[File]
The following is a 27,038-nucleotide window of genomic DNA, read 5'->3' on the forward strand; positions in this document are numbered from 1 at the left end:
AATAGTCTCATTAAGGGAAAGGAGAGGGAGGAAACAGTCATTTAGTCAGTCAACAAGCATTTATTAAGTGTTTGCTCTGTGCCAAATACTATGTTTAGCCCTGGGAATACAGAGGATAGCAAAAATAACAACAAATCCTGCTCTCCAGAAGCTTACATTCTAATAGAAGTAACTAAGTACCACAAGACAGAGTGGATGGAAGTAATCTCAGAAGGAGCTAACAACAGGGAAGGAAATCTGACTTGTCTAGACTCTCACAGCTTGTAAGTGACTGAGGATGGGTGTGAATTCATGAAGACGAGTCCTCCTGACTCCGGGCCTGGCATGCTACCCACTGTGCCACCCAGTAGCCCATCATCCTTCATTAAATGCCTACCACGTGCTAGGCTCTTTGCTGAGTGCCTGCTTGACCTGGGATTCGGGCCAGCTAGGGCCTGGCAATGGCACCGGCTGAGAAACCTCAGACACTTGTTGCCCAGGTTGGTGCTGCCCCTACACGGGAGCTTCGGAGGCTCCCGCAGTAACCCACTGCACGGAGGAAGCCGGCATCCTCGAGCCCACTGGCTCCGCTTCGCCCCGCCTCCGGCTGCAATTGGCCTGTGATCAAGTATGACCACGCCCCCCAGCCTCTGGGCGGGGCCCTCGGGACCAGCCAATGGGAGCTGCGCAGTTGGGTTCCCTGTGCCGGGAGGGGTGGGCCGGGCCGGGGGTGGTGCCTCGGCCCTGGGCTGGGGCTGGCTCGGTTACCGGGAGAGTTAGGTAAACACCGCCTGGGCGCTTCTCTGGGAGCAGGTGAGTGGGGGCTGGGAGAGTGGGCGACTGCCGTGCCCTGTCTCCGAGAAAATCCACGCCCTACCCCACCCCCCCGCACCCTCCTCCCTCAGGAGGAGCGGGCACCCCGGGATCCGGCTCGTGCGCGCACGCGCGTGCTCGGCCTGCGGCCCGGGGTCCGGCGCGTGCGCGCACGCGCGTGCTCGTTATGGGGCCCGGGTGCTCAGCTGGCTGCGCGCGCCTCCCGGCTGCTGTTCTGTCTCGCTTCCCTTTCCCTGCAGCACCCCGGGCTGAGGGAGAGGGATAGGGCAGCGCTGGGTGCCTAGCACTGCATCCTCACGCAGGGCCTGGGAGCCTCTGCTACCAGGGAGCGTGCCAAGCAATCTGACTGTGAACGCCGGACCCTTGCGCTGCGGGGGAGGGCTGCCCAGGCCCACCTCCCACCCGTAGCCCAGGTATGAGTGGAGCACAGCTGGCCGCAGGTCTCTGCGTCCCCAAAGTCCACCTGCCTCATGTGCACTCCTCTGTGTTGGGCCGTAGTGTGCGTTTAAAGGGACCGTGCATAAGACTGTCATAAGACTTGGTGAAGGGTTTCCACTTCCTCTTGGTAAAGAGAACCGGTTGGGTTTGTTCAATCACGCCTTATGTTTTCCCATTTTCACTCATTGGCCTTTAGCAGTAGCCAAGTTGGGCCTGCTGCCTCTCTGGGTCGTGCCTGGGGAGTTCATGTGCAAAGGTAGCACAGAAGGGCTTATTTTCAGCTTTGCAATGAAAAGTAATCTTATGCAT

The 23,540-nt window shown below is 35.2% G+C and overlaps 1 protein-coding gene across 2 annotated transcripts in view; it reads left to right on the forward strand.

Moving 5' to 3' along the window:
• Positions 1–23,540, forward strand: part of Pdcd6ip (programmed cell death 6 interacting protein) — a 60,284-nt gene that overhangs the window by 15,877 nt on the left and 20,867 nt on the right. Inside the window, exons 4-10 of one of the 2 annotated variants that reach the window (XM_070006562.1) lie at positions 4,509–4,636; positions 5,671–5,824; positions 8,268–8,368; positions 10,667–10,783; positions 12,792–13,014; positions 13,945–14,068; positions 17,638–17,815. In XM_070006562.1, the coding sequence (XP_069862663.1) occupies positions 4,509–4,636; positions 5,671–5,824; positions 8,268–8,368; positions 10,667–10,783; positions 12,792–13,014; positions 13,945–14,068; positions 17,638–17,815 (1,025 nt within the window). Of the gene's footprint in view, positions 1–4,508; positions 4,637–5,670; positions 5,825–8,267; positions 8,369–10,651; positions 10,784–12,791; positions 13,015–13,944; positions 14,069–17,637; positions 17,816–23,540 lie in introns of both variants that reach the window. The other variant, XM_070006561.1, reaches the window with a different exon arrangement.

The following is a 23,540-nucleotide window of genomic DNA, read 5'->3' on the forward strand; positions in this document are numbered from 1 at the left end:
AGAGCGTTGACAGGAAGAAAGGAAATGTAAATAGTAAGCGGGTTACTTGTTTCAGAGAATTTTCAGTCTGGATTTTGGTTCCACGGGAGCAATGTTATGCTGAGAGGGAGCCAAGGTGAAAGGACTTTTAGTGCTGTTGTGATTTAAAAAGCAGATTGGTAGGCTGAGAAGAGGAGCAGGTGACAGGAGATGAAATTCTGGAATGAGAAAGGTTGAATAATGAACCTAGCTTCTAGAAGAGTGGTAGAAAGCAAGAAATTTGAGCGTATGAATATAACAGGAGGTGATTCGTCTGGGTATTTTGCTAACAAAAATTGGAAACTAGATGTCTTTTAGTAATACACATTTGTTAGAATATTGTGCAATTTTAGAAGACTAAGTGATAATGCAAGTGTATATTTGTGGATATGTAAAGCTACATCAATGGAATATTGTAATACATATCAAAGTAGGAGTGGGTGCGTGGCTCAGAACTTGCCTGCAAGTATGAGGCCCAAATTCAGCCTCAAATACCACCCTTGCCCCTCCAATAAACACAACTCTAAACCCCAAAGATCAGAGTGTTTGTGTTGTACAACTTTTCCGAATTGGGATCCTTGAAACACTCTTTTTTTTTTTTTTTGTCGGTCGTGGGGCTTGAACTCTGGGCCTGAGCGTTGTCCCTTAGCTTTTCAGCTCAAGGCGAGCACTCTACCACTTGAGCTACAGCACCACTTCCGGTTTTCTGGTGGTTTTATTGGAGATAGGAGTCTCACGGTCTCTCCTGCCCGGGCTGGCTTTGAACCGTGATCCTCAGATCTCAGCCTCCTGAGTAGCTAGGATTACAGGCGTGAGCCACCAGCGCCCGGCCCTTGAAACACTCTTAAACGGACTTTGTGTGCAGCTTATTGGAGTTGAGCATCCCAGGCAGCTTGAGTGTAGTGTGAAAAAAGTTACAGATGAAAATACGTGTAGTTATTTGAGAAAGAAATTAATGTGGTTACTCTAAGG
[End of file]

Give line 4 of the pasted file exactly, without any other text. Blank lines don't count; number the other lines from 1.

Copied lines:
Moving 5' to 3' along the window: